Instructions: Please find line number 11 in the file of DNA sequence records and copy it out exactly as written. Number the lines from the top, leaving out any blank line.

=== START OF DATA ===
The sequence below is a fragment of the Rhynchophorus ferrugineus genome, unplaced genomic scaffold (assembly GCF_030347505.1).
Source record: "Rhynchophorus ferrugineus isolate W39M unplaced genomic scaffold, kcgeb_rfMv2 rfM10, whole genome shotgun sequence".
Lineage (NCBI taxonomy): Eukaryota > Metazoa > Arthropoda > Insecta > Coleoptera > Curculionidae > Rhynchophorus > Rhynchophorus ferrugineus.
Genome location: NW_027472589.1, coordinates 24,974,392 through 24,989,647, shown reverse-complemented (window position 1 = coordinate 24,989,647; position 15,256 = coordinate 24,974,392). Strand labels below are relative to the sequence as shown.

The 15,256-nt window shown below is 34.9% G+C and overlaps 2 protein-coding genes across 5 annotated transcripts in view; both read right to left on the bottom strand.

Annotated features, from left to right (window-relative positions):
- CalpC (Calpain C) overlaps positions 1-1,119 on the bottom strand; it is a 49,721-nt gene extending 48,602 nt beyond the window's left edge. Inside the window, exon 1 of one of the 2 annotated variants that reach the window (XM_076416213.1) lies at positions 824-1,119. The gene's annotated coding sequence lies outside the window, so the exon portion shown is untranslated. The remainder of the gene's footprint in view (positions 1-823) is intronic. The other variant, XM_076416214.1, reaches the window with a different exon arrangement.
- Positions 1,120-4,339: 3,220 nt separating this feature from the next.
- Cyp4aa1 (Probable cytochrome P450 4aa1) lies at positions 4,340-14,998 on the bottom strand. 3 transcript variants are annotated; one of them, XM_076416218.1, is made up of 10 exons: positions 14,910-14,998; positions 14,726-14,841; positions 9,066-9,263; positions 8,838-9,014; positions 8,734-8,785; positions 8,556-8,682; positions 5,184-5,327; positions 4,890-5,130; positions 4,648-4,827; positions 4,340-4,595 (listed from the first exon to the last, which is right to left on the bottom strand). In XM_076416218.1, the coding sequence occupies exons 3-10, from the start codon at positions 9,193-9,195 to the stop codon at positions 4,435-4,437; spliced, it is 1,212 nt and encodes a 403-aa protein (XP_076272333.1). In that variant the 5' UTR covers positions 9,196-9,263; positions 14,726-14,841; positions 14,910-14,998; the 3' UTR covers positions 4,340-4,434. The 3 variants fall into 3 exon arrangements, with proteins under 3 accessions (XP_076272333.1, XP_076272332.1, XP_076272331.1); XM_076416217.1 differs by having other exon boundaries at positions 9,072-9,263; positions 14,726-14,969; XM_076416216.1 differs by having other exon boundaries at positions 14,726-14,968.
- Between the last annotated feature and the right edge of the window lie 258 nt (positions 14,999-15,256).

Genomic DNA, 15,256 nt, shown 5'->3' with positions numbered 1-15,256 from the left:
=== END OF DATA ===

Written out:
Genomic DNA, 15,256 nt, shown 5'->3' with positions numbered 1-15,256 from the left: